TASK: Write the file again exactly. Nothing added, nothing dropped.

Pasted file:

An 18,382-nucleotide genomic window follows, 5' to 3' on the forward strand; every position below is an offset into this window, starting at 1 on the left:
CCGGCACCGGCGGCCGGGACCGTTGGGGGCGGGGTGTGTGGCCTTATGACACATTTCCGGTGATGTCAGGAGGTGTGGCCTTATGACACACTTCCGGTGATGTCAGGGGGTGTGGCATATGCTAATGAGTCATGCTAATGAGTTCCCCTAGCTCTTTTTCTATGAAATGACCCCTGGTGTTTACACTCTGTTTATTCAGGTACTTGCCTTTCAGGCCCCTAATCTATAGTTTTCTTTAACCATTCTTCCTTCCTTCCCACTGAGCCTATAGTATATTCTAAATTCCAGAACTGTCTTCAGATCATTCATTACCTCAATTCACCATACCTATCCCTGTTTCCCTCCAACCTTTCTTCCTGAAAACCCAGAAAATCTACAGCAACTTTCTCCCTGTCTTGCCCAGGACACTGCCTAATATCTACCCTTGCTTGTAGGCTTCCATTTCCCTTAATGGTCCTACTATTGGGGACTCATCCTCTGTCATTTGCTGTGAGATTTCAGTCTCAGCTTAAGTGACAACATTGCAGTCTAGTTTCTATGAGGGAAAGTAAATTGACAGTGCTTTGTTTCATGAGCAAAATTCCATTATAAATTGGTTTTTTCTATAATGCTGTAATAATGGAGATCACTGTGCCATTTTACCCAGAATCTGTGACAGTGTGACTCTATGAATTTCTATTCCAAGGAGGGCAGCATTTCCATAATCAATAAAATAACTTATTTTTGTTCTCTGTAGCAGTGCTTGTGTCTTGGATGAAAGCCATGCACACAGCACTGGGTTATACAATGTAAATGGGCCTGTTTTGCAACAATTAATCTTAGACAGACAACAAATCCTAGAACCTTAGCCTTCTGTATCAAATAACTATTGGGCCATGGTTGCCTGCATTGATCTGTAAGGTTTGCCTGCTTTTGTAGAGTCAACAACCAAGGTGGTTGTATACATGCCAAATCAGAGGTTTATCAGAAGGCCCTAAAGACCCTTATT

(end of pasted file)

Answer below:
An 18,382-nucleotide genomic window follows, 5' to 3' on the forward strand; every position below is an offset into this window, starting at 1 on the left:
CCGGCACCGGCGGCCGGGACCGTTGGGGGCGGGGTGTGTGGCCTTATGACACATTTCCGGTGATGTCAGGAGGTGTGGCCTTATGACACACTTCCGGTGATGTCAGGGGGTGTGGCATATGCTAATGAGTCATGCTAATGAGTTCCCCTAGCTCTTTTTCTATGAAATGACCCCTGGTGTTTACACTCTGTTTATTCAGGTACTTGCCTTTCAGGCCCCTAATCTATAGTTTTCTTTAACCATTCTTCCTTCCTTCCCACTGAGCCTATAGTATATTCTAAATTCCAGAACTGTCTTCAGATCATTCATTACCTCAATTCACCATACCTATCCCTGTTTCCCTCCAACCTTTCTTCCTGAAAACCCAGAAAATCTACAGCAACTTTCTCCCTGTCTTGCCCAGGACACTGCCTAATATCTACCCTTGCTTGTAGGCTTCCATTTCCCTTAATGGTCCTACTATTGGGGACTCATCCTCTGTCATTTGCTGTGAGATTTCAGTCTCAGCTTAAGTGACAACATTGCAGTCTAGTTTCTATGAGGGAAAGTAAATTGACAGTGCTTTGTTTCATGAGCAAAATTCCATTATAAATTGGTTTTTTCTATAATGCTGTAATAATGGAGATCACTGTGCCATTTTACCCAGAATCTGTGACAGTGTGACTCTATGAATTTCTATTCCAAGGAGGGCAGCATTTCCATAATCAATAAAATAACTTATTTTTGTTCTCTGTAGCAGTGCTTGTGTCTTGGATGAAAGCCATGCACACAGCACTGGGTTATACAATGTAAATGGGCCTGTTTTGCAACAATTAATCTTAGACAGACAACAAATCCTAGAACCTTAGCCTTCTGTATCAAATAACTATTGGGCCATGGTTGCCTGCATTGATCTGTAAGGTTTGCCTGCTTTTGTAGAGTCAACAACCAAGGTGGTTGTATACATGCCAAATCAGAGGTTTATCAGAAGGCCCTAAAGACCCTTATT